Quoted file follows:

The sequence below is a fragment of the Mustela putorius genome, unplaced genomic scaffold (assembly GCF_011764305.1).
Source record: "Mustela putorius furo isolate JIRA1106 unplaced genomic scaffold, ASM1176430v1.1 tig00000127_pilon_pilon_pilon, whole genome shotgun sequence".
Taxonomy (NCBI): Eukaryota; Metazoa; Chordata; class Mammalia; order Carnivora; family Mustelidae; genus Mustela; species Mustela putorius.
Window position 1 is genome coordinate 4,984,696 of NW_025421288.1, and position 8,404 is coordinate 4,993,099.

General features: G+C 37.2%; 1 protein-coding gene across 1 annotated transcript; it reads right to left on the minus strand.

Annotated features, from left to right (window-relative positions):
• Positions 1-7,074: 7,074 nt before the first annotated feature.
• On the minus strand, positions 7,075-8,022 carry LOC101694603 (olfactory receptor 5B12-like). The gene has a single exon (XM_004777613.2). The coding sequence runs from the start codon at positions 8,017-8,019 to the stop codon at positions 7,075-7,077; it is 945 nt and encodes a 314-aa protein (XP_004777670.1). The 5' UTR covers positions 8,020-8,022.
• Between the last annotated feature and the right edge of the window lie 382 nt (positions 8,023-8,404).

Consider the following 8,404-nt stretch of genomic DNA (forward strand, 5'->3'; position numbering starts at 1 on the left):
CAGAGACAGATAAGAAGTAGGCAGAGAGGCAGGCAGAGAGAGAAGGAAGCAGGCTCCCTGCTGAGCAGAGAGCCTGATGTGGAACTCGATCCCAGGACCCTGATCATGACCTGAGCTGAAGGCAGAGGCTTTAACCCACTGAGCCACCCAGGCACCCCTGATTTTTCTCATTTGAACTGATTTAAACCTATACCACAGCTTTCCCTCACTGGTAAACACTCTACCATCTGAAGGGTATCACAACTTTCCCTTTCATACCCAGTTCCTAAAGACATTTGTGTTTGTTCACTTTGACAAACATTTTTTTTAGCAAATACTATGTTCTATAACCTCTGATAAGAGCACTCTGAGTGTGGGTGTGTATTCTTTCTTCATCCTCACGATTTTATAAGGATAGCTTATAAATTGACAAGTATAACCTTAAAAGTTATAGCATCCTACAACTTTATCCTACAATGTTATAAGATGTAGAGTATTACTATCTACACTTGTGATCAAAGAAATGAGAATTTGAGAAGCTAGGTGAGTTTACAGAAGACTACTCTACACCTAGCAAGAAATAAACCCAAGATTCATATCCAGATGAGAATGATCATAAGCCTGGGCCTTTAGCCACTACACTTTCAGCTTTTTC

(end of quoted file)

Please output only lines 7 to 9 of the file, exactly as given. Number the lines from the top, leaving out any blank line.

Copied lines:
• Positions 1-7,074: 7,074 nt before the first annotated feature.
• On the minus strand, positions 7,075-8,022 carry LOC101694603 (olfactory receptor 5B12-like). The gene has a single exon (XM_004777613.2). The coding sequence runs from the start codon at positions 8,017-8,019 to the stop codon at positions 7,075-7,077; it is 945 nt and encodes a 314-aa protein (XP_004777670.1). The 5' UTR covers positions 8,020-8,022.
• Between the last annotated feature and the right edge of the window lie 382 nt (positions 8,023-8,404).